New Delhi (NVI): The World Health Organization (WHO) has launched a global strategy to eliminate cervical cancer from around the world, which could save five million lives among women and girls by 2050.
The WHO‘s Global Strategy to Accelerate the Elimination of Cervical Cancer, outlined three key steps—vaccination, screening and treatment and implementation of all three could reduce more than 40 per cent of new cases of the disease and 5 million related deaths by 2050.
“Eliminating any cancer would have once seemed an impossible dream, but we now have the cost-effective, evidence-based tools to make that dream a reality,” WHO director-general Tedros Adhanom Ghebreyesus said in a statement.
“But we can only eliminate cervical cancer as a public health problem if we match the power of the tools we have with unrelenting determination to scale up their use globally,” Tedros added.
During the World Health Assembly annual meeting last week, all 194 member countries agreed to a plan towards eliminating the cancer.
They involved strategy which include vaccination of 90 per cent of girls with the HPV vaccine by 15 years of age, screening of 70 per cent of women using a high-performance test by age 35 and again by 45 and treating 90 per cent of women identified with cervical disease, the WHO said.
The strategy also stressed upon investing in the interventions to meet these targets that can generate substantial economic and societal returns. In addition, WHO estimates that USD 3.20 will be returned to the economy for every dollar invested through 2050 and beyond, owing to increases in women’s workforce participation.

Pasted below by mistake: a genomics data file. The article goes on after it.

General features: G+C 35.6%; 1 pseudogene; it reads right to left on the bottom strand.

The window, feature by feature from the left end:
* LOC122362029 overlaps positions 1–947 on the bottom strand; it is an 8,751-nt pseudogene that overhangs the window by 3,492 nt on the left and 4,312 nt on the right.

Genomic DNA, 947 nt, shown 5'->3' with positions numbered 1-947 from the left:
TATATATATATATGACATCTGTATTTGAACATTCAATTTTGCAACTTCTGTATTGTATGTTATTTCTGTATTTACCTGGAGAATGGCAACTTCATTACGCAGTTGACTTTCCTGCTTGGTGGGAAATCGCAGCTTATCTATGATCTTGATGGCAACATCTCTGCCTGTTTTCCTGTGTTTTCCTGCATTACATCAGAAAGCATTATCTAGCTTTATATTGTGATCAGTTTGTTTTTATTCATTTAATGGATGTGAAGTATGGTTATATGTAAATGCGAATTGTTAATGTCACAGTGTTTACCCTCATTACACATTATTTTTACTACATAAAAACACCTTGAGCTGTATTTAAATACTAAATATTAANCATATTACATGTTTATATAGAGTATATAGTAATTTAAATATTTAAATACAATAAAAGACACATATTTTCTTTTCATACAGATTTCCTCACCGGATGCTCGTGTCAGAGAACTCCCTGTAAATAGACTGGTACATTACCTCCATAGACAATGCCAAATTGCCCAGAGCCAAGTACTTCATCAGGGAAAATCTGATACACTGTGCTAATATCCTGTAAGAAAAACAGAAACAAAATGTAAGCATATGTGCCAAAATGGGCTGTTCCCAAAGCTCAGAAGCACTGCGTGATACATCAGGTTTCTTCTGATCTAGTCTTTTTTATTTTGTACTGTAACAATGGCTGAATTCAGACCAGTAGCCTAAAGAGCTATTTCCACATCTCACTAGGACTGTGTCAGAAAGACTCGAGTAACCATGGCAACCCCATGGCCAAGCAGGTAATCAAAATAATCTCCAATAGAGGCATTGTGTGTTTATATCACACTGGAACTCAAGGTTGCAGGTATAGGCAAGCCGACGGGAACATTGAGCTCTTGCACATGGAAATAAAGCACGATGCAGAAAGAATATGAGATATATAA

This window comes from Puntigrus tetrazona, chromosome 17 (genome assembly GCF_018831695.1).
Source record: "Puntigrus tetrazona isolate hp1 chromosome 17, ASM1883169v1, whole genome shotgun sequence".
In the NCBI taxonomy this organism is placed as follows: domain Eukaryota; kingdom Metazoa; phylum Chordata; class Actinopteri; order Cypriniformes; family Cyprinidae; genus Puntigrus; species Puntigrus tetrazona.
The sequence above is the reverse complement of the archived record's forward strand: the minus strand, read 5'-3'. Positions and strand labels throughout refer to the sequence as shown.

Cervical cancer is the fourth most common cancer among women globally which is a preventable disease. It is curable if detected early and adequately treated.
According to the WHO latest figures, the annual global cases of cervical cancer could increase from 5,70,000 to 7,00,000 between 2018 and 2030, while deaths could increase from 3,11,000 to 4,00,00 during the same timeframe.
In low- and middle-income countries, its incidence is nearly twice as high and its death rates three times as high as those in high-income countries.
“The huge burden of mortality related to cervical cancer is a consequence of decades of neglect by the global health community. However, the script can be rewritten,” said WHO Assistant Director-General Dr Princess Nothemba (Nono) Simelela.
She added that, “The fight against cervical cancer is also a fight for women’s rights: the unnecessary suffering caused by this preventable disease reflects the injustices that uniquely affect women’s health around the world.”
WHO further said that its new strategy comes at a challenging time with world focused on battling COVID-19 pandemic which has posed challenges to preventing deaths due to cancer.
The coronavirus has interrupted vaccination, screening and treatment services, while border closures have reduced the availability of supplies. However, WHO urges all countries to ensure that all three steps for cervical cancer can continue safely, with all necessary precautions.